Not All Homicide is Created Equally

Posted on in Criminal Defense

reckless homicide, Illinois defense attorney, Illinois criminal lawyer,Most individuals know that taking another human life without a defense or justification is a crime. But not all takings of life are punished in the same manner. Depending on the circumstances surrounding the taking of another life, a person can find him- or herself charged with any one of a variety of homicide-related offenses. Obviously, the more serious the homicide offense, the more severe the penalties a criminal defendant can expect to face. Aggressive and knowledgeable defense counsel can help defendants by arguing the facts support a less-severe form of homicide and ensure their clients face the least severe penalties as possible.

First Degree Murder

First degree murder occurs when an individual kills another and:

  • Intends to kill or cause great bodily harm to another or knows his or her actions will cause death to that other individual;
  • Knows his or her actions create a “strong probability” that the other individual will be killed or suffer great bodily harm; or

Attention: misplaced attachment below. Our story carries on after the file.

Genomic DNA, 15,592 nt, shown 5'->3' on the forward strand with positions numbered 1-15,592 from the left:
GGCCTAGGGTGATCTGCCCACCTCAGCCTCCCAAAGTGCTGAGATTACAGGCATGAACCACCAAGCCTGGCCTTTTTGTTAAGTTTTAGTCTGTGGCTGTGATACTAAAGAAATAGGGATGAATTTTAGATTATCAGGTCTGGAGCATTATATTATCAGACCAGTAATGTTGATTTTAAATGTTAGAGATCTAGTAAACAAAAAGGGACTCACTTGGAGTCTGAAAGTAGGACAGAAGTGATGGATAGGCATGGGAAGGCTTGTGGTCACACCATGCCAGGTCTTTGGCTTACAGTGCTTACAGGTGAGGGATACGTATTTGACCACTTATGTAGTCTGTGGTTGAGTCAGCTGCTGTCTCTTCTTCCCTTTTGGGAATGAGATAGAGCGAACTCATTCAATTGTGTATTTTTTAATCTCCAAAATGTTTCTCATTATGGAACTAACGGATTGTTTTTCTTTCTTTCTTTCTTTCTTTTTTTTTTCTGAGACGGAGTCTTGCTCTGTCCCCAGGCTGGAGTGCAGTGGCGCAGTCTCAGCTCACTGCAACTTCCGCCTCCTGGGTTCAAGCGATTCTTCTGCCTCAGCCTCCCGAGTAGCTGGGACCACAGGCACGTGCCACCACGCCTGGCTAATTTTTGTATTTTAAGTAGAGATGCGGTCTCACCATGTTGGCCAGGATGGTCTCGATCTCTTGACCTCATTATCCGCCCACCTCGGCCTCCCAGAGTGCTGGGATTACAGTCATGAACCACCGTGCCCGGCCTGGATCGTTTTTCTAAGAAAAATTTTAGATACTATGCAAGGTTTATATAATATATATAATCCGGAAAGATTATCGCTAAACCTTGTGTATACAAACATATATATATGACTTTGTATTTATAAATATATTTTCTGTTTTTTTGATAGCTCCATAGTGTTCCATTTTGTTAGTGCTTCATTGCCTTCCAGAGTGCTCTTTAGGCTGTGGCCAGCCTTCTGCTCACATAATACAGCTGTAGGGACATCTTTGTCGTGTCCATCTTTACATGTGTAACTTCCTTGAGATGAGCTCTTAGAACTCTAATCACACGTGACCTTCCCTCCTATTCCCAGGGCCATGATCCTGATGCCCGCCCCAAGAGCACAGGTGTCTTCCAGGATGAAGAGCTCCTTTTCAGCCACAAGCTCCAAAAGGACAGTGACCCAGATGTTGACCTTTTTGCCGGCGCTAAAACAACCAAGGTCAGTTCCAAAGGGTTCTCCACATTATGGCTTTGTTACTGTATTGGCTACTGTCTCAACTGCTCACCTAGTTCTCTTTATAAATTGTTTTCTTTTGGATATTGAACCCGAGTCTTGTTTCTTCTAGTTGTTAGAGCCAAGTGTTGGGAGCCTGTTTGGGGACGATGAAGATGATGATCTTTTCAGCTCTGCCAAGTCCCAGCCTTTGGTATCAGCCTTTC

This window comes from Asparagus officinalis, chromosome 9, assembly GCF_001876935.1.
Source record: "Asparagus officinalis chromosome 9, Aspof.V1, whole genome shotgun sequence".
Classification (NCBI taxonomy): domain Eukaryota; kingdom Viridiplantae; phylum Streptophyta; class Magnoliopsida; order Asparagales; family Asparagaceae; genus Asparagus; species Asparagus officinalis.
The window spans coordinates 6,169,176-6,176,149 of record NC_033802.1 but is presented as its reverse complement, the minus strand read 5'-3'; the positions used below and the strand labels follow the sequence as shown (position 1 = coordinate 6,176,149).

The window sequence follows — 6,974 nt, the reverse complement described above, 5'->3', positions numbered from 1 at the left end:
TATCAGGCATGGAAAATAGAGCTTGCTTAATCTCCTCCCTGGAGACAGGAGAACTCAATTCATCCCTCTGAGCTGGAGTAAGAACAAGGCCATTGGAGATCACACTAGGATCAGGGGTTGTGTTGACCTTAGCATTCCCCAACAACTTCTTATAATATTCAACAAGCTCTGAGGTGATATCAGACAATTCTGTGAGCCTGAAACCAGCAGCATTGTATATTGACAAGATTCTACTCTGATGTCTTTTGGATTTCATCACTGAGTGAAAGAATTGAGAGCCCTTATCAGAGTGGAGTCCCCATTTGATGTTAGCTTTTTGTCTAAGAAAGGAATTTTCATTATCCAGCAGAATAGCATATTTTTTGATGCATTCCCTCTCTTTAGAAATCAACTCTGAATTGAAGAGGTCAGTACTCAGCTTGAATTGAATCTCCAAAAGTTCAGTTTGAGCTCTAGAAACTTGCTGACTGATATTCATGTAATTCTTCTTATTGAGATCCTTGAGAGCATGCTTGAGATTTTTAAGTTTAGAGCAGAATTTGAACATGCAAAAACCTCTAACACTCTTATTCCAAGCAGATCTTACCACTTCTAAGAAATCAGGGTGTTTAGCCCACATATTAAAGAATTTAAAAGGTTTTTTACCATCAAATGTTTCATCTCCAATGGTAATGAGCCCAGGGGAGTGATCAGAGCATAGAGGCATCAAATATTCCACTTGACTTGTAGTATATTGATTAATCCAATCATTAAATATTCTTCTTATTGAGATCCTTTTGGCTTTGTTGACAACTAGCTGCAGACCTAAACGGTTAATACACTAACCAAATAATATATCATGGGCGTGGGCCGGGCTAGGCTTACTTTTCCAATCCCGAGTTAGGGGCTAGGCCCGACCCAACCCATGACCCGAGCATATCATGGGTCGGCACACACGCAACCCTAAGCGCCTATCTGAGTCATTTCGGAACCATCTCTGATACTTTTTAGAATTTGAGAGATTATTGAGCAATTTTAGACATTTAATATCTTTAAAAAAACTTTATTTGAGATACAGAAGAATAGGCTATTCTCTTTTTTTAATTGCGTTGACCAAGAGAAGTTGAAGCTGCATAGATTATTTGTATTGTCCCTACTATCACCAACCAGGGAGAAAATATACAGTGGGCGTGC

• He or she is committing a forcible felony.

First degree murder can be punished by the death penalty or imprisonment for one’s natural life if one or more aggravating factors are found. If not, a defendant may be sentenced to as few as 20 years and as many as 100 years in prison.

Second Degree Murder

Second degree murder is also an unlawful and unjustified killing of another that occurs:

  • When the person kills the other under a “sudden and intense passion” resulting from “serious provocation” coming from the individual killed; or
  • When the offender believes the facts and circumstances were such that the killing would be exonerated or justified.

Second degree murder can be punished by as few as four years in prison and up to 20 years of imprisonment.

 Involuntary Manslaughter and Reckless Homicide

Still farther down the list of homicide offenses are involuntary manslaughter and reckless homicide. Involuntary manslaughter occurs when the killing is unintentional but the defendant acts in a way that death or great bodily harm is likely to occur. Reckless homicide occurs when an unintentional death results from reckless acts likely to cause death or great bodily harm. These offenses can result in as few as three years in prison up to 14 years in most cases.

An Illinois Criminal Defense Attorney Can Help

Being charged with a homicide-related offense in Illinois is serious. If you find yourself charged with such an offense, you need aggressive and competent counsel. Homicide-related offenses are very dependent on the facts, and even small or seemingly-unimportant facts can mean the difference between a few years in prison or facing the death penalty. Experienced  Chicago criminal defense attorney Hal M. Garfinkel carefully analyzes the facts of each case and ensures all relevant circumstances are presented. Contact the Law Offices of Hal M. Garfinkel LLC, Chicago Criminal Defense Attorney at 312-629-0669 for a free consultation today.

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